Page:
Whenever I just don’t feel like cooking, I turn to M.F.K. Fisher. Some of her recipes are strange rather than appealing, but her descriptions get me running to the kitchen. Read these from The Art of Eating:
“It was a big round peach pie, still warm from Old Mary’s oven and the ride over the desert. It was deep, with lots of juice, and bursting with ripe peaches picked that noon. …Father cut the pie in three pieces and put them on white soup places in front of us, and then spooned out the thick cream. We ate with spoons too, blissful…” (p. 358)
“Small brown roasted chickens lay on every plate, the best ones I have ever eaten, done for me that afternoon by Madame Doellenbach of the Vieux Vivey and not chilled since but cooled in their own intangibly delicate juices. There was a salad of mountain lettuces. There was honest bread. …But what really mattered, what piped the high unforgettable tune of perfection, were the peas, which came from their hot pot onto our thick china plates in a cloud, a kind of miasma, of everything that anyone could ever want from them, even in a dream.” (p. 666)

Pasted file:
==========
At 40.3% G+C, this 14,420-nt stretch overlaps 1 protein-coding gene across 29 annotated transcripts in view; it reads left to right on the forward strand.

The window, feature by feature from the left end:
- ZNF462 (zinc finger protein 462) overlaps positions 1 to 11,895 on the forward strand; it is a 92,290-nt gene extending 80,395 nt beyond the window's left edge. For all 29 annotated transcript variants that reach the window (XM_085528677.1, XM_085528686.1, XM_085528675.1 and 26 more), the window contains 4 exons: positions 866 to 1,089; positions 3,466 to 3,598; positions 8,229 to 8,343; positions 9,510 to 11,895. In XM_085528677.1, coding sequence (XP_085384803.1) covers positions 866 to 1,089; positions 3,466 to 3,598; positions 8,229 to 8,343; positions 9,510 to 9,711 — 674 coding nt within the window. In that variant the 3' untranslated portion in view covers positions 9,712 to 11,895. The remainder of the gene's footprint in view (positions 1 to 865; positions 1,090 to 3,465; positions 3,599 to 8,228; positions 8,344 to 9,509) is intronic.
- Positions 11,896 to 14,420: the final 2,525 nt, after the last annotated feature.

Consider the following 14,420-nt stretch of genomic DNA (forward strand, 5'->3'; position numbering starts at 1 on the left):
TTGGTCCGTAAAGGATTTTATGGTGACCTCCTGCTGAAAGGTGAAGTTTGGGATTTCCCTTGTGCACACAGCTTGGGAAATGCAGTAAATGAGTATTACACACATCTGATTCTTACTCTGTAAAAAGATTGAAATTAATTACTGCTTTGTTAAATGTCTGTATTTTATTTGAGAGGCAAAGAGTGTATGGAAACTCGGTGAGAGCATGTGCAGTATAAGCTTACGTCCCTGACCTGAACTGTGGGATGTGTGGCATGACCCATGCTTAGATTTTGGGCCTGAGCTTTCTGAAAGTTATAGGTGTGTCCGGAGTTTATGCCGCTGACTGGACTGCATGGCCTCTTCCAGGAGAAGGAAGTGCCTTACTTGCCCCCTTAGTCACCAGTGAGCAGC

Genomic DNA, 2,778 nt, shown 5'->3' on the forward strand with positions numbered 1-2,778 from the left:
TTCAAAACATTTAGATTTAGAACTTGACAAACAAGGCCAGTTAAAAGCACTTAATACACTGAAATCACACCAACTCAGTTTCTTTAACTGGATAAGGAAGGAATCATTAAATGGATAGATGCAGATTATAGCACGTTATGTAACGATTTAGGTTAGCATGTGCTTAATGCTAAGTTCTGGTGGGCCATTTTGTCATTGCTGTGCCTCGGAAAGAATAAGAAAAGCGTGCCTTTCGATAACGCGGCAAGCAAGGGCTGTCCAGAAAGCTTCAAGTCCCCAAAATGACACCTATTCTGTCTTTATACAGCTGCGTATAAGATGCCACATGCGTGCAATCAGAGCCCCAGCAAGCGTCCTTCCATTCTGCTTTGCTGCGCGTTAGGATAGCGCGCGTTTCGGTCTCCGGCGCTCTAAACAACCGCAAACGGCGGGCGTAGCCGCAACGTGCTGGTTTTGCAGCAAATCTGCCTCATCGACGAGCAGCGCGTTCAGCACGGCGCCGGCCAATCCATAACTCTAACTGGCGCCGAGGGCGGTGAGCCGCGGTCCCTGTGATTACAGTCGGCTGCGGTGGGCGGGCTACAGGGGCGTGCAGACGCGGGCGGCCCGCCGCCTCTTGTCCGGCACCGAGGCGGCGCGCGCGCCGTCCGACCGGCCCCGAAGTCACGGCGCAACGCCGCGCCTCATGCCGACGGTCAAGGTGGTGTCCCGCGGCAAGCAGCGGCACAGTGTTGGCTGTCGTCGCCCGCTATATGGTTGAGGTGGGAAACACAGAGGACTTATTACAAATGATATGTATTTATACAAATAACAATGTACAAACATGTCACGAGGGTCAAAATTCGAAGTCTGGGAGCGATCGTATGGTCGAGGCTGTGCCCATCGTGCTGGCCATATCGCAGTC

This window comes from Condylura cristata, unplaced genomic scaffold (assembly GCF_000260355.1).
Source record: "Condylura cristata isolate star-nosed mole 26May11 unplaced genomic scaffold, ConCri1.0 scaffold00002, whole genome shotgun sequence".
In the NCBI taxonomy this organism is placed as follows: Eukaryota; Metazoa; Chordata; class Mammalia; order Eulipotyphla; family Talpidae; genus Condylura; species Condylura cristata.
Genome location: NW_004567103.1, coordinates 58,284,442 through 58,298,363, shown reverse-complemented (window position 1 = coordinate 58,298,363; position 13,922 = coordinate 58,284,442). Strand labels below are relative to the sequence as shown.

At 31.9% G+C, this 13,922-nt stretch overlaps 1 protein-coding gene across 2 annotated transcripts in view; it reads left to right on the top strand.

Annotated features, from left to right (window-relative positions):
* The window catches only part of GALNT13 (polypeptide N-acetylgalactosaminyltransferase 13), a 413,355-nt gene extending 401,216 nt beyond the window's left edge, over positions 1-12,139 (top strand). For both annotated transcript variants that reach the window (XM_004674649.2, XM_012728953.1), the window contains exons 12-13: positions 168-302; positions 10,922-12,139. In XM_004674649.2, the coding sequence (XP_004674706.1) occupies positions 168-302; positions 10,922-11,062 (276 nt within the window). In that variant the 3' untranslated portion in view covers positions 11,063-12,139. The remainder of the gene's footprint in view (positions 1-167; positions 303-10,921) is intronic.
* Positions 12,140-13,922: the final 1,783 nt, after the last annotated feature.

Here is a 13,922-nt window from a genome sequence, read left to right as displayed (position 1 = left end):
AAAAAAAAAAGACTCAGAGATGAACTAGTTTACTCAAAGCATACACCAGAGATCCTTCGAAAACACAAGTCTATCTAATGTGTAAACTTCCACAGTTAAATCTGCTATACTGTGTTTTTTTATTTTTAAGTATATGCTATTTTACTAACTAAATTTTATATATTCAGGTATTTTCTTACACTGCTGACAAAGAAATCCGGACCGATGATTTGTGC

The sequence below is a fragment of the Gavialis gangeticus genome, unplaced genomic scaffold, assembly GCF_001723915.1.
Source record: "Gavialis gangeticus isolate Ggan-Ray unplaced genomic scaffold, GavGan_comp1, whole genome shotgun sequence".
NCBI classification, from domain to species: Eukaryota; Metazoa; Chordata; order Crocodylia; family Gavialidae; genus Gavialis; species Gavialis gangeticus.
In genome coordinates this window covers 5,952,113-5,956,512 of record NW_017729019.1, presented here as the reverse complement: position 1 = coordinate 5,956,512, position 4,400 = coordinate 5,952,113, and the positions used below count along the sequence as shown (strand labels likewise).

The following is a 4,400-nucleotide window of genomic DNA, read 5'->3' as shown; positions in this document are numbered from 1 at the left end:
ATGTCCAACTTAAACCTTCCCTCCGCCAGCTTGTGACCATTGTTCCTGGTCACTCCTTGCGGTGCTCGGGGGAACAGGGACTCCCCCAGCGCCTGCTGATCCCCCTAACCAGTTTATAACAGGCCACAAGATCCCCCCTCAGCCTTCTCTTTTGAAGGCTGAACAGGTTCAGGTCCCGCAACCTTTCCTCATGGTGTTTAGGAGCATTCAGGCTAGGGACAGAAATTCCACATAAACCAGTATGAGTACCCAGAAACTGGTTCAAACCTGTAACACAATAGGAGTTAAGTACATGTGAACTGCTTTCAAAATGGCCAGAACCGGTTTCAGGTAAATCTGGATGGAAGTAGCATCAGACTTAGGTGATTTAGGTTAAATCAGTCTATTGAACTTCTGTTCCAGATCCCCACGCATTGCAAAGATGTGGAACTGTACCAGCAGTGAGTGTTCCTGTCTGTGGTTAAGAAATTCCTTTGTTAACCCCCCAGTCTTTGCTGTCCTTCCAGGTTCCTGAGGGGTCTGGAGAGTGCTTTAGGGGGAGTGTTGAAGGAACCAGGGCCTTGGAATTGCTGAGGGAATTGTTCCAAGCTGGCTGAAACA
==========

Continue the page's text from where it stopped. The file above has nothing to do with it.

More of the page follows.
“Breakfast, then, can be toast. It can be piles of toast, generously buttered, and a bowl of honey or jam…” (p. 193)
So simple, just describing food, and yet she makes me remember why I love food, why I own shelves full of cookbooks, why I actually like going to the grocery store and become delirious at the thought of the farmer’s market. Food is basic, and simple, and we take it for granted, and even grow weary of its three-meals-a-day monotony. Taking it a step back, viewing it from a distance, listening to the words that describe the smells and textures and tastes, we remember that it is more than necessity. It is good, a gift, a blessing on the repetition of our days, a sweet savor to lift the mundane up to miraculous.